That’s why you feel the much hotter air outside.
But because the inside of your home is above freezing the indoor coil doesn’t freeze up like a heat pumps outdoor coil in the winter. Instead it will create condensation.
That condensation is drained through tubing or channels along the bottom of the window unit to the outside and hence the constant drip you see coming out of the unit onto your flower bed or whatever is under the unit.
Are You Asking How To Fix A Leaking Heat Pump?
Now you are aware that a heat pump outdoor unit leaking water outside is a natural event. But questions have to be specific. In the summer when your heat pump is mostly in the cooling mode is it leaking inside?
Now you need to address a condensation leak at the indoor air handler or furnace. Specifically the indoor coil drain pan and drain line leading to either a condensation pump or drain line somehow removing that condensation from your house.
Depending on your level of maintenance and expertise of the technicians working on your equipment, several things could be causing the leak.
- Drain line could be plugged
- Coil pan rusted out or cracked
- Low on refrigerant
- Coil dirty or plugged
- Filter too small or dirty
- Not enough air flow
Drain pans under indoor coils have a tendency to get dirty and fill with grime and mold. This debris collects in the pan and can plug the drain hole.
Indoor coils can freeze up in the summer just like heat pump outdoor coils can freeze up in the winter.
This coil froze up because the home owner turned his thermostat to cool,set the temperature below 70 degrees on a warm day in the spring time and then left it run all night when the outdoor temperature dropped.
The air filter was also quite dirty, limiting the amount of airflow through the coil.
A Pool Heat Pump Leaking Water Can Be A Different Problem
Although a pool heat pump has many of the same parts as a residential air to air heat pump it has a different type of coil or heat exchanger to heat the pool water. Instead of a coil with a fan, it’s a coil with water to pick up the heat from the heat pump.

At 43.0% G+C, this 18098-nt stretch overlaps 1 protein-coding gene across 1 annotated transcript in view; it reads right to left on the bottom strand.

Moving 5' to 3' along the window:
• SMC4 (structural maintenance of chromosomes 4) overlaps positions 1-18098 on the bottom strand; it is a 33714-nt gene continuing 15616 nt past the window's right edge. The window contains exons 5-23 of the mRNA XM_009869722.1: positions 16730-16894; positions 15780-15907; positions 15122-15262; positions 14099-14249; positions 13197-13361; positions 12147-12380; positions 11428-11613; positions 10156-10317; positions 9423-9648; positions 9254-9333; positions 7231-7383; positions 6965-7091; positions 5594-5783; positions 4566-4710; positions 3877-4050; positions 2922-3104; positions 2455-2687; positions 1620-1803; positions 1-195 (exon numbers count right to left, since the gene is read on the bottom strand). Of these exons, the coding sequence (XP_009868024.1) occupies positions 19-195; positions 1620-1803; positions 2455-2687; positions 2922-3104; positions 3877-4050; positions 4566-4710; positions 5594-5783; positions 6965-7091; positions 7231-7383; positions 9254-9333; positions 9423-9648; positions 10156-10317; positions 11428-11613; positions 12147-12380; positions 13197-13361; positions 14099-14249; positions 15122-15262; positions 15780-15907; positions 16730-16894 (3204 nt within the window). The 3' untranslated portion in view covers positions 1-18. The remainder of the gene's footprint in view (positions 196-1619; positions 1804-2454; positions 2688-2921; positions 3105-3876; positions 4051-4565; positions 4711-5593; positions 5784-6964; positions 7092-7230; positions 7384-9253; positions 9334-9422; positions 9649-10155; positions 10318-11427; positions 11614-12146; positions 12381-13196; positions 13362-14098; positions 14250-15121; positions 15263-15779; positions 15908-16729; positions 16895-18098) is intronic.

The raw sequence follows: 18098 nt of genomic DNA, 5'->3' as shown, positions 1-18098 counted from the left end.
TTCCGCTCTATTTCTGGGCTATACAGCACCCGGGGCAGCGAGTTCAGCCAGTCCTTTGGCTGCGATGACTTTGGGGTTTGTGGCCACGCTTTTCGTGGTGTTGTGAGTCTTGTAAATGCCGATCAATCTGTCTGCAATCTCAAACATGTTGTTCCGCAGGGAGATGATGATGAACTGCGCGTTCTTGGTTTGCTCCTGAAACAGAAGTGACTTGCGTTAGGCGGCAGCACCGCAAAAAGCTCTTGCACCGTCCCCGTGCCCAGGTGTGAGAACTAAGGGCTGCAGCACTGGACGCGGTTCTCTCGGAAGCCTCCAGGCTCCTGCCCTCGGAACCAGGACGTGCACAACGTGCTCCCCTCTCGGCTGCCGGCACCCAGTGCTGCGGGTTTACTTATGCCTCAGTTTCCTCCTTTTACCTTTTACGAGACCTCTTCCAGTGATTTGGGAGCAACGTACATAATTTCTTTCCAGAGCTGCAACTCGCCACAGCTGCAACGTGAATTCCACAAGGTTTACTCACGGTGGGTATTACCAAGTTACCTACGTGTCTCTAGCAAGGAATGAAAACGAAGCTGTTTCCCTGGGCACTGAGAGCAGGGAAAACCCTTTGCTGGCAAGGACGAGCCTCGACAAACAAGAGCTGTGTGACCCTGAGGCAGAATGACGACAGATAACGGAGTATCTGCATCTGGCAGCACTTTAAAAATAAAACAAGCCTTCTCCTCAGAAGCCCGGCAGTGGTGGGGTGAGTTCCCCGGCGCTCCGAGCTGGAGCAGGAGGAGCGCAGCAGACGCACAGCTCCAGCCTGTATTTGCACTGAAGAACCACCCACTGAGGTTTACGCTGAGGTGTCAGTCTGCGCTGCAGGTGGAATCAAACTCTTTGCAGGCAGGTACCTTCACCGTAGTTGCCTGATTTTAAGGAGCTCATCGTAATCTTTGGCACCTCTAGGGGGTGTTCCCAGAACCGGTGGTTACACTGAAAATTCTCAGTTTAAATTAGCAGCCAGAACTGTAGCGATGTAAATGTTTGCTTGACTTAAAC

This heat exchanger can be a chamber within a chamber, one with refrigerant and the other with water.
Do a google image search for pool heat exchangers and get a look at the types of coils that do this function.
Because you would now have another coil with water you have another source for leaks.
Separating now what you’ve learned about other water leaking scenarios a pool heat pump leaking water outside unit in the winter is proper for it’s operation. Again it depends on temperature and humidity.
Heat pumps should be raised up off the pad to allow for drainage. The bottom pan in the outside heat pump unit has drain holes that need to be kept clear for proper drainage.
Heat pumps and air conditioners are different because of the functions they provide. Heat pumps heat and cool and an AC unit only cools.
Having a puddle of water under a heat pump in the winter is a good thing as long as the heat pump is raised off the pad to allow for drainage.
When a heat pump is flat on the pad and drainage is limited then ice can form around the bottom of the unit causing damage to the coil. Ice forming around the aluminum fins and copper tubing has a crushing effect that destroys the coil.
Keep your unit maintained properly with checkups from a qualified service company.